By using the same fundamental timing signals (the HTP in the transmitted waveform) in the base receiver 30 and in each user station 200, the entire system will stay synchronized even in the event that timing pulses are missing from the transmission. For example, when the video content of the transmission is switched from one source to another discontinuities in the normal HTP or the VBI periods may result. The discontinuities will not affect system synchronization because all user stations and the base are using the transmitted waveform.
A small guard band at each user frame boundary is provided to allow for variation in propagation delays amongst the user stations. During the guard band portion of each time slot, the control CPU 307 provides the microwave receiver 301 with the appropriate gain information which is used to adjust the receiver gain for that user. The control CPU also provides the acquisition and tracking circuits 302 with the propagation delay information for that particular user. In response to the propagation delay information, the acquisition and tracking circuit waits a corresponding period of time after the start frame signal is received to begin looking for the respective user's PN sequence. In this way, the user signal is acquired very quickly because the base receiver knows almost precisely when and precisely at which point in the PN sequence the user's transmission will begin.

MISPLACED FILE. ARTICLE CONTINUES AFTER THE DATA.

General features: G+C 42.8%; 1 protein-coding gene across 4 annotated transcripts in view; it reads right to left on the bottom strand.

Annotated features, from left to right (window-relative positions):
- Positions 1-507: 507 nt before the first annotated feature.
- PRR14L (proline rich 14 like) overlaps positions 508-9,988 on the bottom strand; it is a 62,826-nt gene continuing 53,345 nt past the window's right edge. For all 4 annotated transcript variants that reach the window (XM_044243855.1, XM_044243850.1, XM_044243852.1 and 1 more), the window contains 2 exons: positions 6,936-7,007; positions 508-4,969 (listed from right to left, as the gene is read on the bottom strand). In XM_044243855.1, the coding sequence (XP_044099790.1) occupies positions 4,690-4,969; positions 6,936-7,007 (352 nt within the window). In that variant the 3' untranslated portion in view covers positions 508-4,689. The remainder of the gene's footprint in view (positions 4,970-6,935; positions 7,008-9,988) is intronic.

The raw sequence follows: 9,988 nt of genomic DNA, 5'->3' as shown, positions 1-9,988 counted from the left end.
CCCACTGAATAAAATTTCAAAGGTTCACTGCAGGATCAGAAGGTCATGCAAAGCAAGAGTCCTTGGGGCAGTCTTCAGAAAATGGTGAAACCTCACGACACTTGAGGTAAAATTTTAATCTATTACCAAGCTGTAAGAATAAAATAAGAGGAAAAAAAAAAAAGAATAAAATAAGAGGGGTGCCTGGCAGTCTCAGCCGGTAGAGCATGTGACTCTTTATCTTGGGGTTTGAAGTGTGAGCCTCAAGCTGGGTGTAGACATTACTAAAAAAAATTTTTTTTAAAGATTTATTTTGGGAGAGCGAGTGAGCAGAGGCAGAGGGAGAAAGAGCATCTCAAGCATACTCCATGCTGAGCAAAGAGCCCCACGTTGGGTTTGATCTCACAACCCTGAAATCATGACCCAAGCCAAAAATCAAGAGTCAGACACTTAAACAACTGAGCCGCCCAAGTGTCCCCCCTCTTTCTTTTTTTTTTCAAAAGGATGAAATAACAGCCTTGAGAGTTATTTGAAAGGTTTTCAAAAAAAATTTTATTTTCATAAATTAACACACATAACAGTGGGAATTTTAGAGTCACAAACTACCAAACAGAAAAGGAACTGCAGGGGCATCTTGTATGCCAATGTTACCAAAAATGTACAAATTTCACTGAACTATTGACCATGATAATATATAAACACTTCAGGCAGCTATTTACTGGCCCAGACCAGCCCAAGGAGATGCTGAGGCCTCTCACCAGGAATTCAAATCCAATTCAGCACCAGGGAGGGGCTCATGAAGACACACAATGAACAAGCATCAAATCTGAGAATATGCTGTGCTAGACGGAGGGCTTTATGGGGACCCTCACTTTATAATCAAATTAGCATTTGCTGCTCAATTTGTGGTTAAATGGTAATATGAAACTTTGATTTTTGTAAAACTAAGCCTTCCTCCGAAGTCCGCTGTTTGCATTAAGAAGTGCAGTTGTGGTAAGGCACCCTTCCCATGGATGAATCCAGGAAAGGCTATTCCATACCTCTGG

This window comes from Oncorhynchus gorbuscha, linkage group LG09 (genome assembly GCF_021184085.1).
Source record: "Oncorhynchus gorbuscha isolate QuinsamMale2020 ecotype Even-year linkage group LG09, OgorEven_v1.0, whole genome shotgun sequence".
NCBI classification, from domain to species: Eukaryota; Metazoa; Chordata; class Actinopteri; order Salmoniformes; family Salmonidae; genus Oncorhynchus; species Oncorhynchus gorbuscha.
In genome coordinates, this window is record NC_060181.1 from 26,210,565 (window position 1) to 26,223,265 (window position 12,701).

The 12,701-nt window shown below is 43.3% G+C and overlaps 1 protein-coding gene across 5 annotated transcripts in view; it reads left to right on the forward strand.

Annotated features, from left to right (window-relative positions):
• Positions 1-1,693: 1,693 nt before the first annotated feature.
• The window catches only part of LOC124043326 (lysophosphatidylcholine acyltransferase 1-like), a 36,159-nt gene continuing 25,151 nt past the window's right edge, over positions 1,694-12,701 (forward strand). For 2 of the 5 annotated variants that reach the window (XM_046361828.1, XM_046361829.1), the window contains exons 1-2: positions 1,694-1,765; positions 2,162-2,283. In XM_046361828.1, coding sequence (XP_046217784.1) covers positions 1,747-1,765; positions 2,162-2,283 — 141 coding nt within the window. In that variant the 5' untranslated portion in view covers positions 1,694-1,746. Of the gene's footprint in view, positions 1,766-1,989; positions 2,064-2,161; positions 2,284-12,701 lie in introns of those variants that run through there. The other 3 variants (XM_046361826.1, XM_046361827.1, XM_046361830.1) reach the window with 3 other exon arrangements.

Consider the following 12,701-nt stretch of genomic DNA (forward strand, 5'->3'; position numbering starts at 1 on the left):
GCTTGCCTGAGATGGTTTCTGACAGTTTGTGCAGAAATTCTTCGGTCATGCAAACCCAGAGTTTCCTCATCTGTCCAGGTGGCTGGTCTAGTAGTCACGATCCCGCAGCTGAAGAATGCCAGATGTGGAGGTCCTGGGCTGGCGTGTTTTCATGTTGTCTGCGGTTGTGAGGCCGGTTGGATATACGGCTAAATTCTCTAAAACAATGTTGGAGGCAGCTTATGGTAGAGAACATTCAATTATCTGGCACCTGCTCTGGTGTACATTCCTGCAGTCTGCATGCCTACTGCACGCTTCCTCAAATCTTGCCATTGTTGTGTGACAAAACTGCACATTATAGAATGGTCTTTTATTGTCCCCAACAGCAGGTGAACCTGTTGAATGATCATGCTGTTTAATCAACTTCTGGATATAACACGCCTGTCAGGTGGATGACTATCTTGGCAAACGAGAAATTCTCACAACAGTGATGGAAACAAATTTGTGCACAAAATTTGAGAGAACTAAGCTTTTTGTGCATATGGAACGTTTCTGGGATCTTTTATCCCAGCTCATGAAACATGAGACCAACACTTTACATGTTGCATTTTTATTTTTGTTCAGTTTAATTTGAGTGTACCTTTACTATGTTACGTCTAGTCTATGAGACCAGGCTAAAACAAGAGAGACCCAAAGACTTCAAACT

During the user time slot, adjustments to the gain and delay are made automatically by the receiver 301 and the tracking circuit 302 through their respective closed loop systems (AGC and DLL). These adjustments are monitored by the control CPU which updates the previously stored values.
If a user has not been acquired into the system, the values stored represent the last tried values used to try to acquire the user. The stored value is incremented and then used during the user's next time slot to try to acquire the user. In this way, the base receiver 30 searches for each user beginning with initial gain and delay values and incrementing each value until each user is acquired. The acquisition values are then stored and updated periodically as previously described.
Although shown as a separate circuit, either or both of the FEC decoder 305 and decryption circuit 306 functions may be performed by the control cpu 307 if sufficient processor time remains.